“The existing 3G technology provides speed and performance, which is increasingly necessary as data growth expands and voice traffic stagnates,” Vasi told OBG. “Data is a big driver for 4G, or LTE; a lot of operators are using 4G as a data offload strategy, because 3G networks are getting congested. New apps and services require more and more data, including more video. Therefore, it is not really a question of how the market will accept 4G; the rise in data traffic will make it essential.” DST began working on its LTE network in 2011 by partnering with Swedish technology giant Ericsson to trial the next-generation technology. According to Vasi, DST is targeting March 2013 as the roll-out date for 4G, which will debut alongside the firm’s new policy control plan. The initial launch will include 50 4G-enabled sites, but the carrier intends to roll-out 4G to all of its Brunei Darussalam sites by the end of the year. DST plans to offer bundled packages in the form of USB dongles, tablets and other devices. This is a necessary step as few affordable devices on the market currently support 4G. DST is also planning to introduce carrier subsidies as a way to attract higher-ARPU customers.

These programmes – in which customers can get a smartphone at a reduced price in exchange for committing to a long-term data plan or paying higher rates for several months – are fairly new to the country. They tend to be more popular in developed countries where post-paid plans are the norm. The right offer, however, could drive post-paid adoption, as neighbouring countries like Malaysia have shown.

MOBILE COMPETITION: Given its market share of 75-85%, DST attracts the majority of attention in the telecoms industry; however, b-mobile should not be dismissed. The latter was the first operator to offer 3G services (in 2005) and the first to provide 3.5G services (in 2008). This has helped the company secure its subscriber base of approximately 100,000.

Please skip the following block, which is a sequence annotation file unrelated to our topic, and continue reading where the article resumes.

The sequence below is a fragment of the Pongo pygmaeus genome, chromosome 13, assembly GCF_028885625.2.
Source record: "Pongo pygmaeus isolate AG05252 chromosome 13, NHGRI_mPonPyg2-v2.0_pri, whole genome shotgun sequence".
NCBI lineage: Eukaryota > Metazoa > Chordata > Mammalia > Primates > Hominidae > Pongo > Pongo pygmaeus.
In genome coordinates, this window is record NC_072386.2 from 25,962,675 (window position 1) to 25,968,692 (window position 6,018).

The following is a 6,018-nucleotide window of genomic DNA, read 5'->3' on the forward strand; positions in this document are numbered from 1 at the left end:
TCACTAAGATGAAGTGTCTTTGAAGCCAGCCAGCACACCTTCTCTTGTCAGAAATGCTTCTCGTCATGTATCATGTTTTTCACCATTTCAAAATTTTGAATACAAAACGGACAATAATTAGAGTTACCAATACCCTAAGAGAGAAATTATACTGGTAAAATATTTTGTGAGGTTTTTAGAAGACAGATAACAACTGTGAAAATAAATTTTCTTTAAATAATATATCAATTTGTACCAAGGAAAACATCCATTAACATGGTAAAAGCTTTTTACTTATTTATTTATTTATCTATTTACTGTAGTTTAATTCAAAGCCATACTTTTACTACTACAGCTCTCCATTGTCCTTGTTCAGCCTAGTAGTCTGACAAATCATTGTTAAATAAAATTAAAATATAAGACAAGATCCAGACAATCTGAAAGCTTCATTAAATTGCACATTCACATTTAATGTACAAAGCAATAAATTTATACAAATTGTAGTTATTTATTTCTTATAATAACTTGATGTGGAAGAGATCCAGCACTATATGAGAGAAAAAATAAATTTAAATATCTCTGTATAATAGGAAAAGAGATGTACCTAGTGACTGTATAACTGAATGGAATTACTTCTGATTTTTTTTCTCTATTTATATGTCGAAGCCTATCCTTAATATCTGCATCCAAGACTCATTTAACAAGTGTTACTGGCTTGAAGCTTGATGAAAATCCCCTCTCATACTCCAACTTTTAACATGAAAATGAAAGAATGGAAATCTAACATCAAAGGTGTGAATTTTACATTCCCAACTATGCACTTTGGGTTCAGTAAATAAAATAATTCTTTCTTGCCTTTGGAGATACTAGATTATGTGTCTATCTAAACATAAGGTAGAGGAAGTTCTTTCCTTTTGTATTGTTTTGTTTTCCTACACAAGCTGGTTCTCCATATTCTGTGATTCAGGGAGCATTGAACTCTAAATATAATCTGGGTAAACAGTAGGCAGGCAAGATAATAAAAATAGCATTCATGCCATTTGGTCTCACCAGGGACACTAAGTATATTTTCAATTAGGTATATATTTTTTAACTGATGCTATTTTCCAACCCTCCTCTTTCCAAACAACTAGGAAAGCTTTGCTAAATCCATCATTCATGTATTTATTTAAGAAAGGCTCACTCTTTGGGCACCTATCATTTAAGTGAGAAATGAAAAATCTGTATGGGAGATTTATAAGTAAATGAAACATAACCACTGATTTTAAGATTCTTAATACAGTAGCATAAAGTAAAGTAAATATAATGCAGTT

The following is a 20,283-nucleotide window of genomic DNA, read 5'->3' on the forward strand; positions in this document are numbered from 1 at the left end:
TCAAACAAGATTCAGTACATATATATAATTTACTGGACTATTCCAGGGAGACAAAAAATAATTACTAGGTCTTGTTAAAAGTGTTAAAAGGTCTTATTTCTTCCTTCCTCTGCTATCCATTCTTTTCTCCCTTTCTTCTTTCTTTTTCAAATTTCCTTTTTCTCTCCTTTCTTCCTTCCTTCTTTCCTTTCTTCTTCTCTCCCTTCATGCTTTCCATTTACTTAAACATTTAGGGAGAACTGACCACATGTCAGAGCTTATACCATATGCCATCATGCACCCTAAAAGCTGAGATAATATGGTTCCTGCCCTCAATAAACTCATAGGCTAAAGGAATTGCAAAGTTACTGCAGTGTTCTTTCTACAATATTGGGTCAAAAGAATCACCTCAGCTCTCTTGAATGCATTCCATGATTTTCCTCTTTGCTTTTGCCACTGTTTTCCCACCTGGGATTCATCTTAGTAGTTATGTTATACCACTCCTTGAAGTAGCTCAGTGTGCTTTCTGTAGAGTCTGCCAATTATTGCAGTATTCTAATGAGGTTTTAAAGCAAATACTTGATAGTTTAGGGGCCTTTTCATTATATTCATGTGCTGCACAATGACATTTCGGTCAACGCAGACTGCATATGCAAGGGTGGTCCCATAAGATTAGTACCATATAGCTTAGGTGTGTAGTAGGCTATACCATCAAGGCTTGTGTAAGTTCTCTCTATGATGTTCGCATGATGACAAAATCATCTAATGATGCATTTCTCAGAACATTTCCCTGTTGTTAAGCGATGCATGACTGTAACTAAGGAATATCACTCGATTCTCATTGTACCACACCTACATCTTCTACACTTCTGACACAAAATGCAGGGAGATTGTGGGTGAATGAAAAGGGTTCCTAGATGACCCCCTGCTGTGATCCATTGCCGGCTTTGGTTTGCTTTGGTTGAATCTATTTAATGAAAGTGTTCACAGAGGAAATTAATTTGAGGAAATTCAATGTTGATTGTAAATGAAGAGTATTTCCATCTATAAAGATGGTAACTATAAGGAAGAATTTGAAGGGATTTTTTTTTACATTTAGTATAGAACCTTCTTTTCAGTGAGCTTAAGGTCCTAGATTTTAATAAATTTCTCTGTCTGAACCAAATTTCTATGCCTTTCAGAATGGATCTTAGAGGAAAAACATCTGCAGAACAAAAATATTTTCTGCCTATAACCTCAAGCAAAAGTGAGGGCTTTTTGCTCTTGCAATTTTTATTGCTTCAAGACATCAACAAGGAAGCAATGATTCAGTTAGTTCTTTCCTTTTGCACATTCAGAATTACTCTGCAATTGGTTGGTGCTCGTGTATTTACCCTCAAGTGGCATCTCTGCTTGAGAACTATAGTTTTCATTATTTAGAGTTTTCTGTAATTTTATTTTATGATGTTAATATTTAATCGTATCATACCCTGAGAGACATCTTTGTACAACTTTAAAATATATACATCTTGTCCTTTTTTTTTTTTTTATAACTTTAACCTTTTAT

In November 2012, the company relocated to new headquarters in Beribi, as its 150 employees had outgrown previous offices. The new location has the added benefit of consolidating the company’s departments into a single location. Although b-mobile’s sizeable subscriber base, technological progress and recent move suggest adequate performance, the company’s future was called into question in early 2013 following concerns about service quality.

During January 2013, b-mobile subscribers experienced persistent periods of service outages and/or degraded service quality, including unsent SMS messages, dropped calls and poor data performance. At the start of February 2013, the Authority for InfoCommunications Technology Industry announced that it would be working with b-mobile to restore services and prevent disruptions to consumers.

In another twist, January 2013 also saw b-mobile’s parent company, TelBru, file a petition with the Supreme Court in a bid to close the mobile operator. Little information was available regarding the exact reasons for requesting the closure of the company and on February 28, 2013 the petition was officially withdrawn. In another turn for the better, local media reports also indicated that b-mobile’s technical difficulties had largely been resolved.

The recent activity with b-mobile suggests that DST will continue to control the mobile sector for the time being. However, the resolution of issues at b-mobile is a positive step for the country’s consumers. This is particularly true considering b-mobile’s focus on a more price-sensitive segment of the market.